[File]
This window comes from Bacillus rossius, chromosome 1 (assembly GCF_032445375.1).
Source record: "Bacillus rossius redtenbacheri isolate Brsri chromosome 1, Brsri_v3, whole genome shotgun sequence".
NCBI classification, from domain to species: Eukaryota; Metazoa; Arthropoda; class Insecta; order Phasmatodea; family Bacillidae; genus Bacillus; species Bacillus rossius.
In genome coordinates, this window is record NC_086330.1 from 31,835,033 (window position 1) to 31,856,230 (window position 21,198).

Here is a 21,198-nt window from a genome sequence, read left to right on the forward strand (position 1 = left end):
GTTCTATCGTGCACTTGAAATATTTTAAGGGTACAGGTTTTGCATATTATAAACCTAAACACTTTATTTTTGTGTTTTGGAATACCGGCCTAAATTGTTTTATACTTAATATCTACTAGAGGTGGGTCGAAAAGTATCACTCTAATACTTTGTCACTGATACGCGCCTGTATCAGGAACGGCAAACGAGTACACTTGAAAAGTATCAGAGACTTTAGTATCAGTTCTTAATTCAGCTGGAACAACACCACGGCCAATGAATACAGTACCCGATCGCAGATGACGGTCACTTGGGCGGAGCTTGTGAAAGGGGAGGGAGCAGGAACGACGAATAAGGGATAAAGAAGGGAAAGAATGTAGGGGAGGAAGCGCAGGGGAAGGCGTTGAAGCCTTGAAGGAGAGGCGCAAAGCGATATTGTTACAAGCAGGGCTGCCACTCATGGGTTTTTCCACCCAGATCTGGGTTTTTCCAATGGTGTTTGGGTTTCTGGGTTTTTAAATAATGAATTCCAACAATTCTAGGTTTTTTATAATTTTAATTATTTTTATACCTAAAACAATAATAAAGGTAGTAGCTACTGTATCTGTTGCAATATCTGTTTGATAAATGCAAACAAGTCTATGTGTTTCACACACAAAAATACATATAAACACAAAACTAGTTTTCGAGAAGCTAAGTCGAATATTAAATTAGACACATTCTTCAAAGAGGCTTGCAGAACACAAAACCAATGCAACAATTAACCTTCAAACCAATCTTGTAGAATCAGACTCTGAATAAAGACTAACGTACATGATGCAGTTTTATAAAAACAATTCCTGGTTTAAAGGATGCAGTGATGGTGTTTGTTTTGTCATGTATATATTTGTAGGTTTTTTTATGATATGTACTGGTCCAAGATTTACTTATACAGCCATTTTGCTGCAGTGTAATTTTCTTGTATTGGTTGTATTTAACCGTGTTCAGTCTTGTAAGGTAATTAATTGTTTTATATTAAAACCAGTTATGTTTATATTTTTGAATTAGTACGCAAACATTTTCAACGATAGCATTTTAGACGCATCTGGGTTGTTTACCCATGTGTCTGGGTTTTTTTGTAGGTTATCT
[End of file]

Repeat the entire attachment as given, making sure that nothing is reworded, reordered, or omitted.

This window comes from Bacillus rossius, chromosome 1 (assembly GCF_032445375.1).
Source record: "Bacillus rossius redtenbacheri isolate Brsri chromosome 1, Brsri_v3, whole genome shotgun sequence".
NCBI classification, from domain to species: Eukaryota; Metazoa; Arthropoda; class Insecta; order Phasmatodea; family Bacillidae; genus Bacillus; species Bacillus rossius.
In genome coordinates, this window is record NC_086330.1 from 31,835,033 (window position 1) to 31,856,230 (window position 21,198).

Here is a 21,198-nt window from a genome sequence, read left to right on the forward strand (position 1 = left end):
GTTCTATCGTGCACTTGAAATATTTTAAGGGTACAGGTTTTGCATATTATAAACCTAAACACTTTATTTTTGTGTTTTGGAATACCGGCCTAAATTGTTTTATACTTAATATCTACTAGAGGTGGGTCGAAAAGTATCACTCTAATACTTTGTCACTGATACGCGCCTGTATCAGGAACGGCAAACGAGTACACTTGAAAAGTATCAGAGACTTTAGTATCAGTTCTTAATTCAGCTGGAACAACACCACGGCCAATGAATACAGTACCCGATCGCAGATGACGGTCACTTGGGCGGAGCTTGTGAAAGGGGAGGGAGCAGGAACGACGAATAAGGGATAAAGAAGGGAAAGAATGTAGGGGAGGAAGCGCAGGGGAAGGCGTTGAAGCCTTGAAGGAGAGGCGCAAAGCGATATTGTTACAAGCAGGGCTGCCACTCATGGGTTTTTCCACCCAGATCTGGGTTTTTCCAATGGTGTTTGGGTTTCTGGGTTTTTAAATAATGAATTCCAACAATTCTAGGTTTTTTATAATTTTAATTATTTTTATACCTAAAACAATAATAAAGGTAGTAGCTACTGTATCTGTTGCAATATCTGTTTGATAAATGCAAACAAGTCTATGTGTTTCACACACAAAAATACATATAAACACAAAACTAGTTTTCGAGAAGCTAAGTCGAATATTAAATTAGACACATTCTTCAAAGAGGCTTGCAGAACACAAAACCAATGCAACAATTAACCTTCAAACCAATCTTGTAGAATCAGACTCTGAATAAAGACTAACGTACATGATGCAGTTTTATAAAAACAATTCCTGGTTTAAAGGATGCAGTGATGGTGTTTGTTTTGTCATGTATATATTTGTAGGTTTTTTTATGATATGTACTGGTCCAAGATTTACTTATACAGCCATTTTGCTGCAGTGTAATTTTCTTGTATTGGTTGTATTTAACCGTGTTCAGTCTTGTAAGGTAATTAATTGTTTTATATTAAAACCAGTTATGTTTATATTTTTGAATTAGTACGCAAACATTTTCAACGATAGCATTTTAGACGCATCTGGGTTGTTTACCCATGTGTCTGGGTTTTTTTGTAGGTTATCT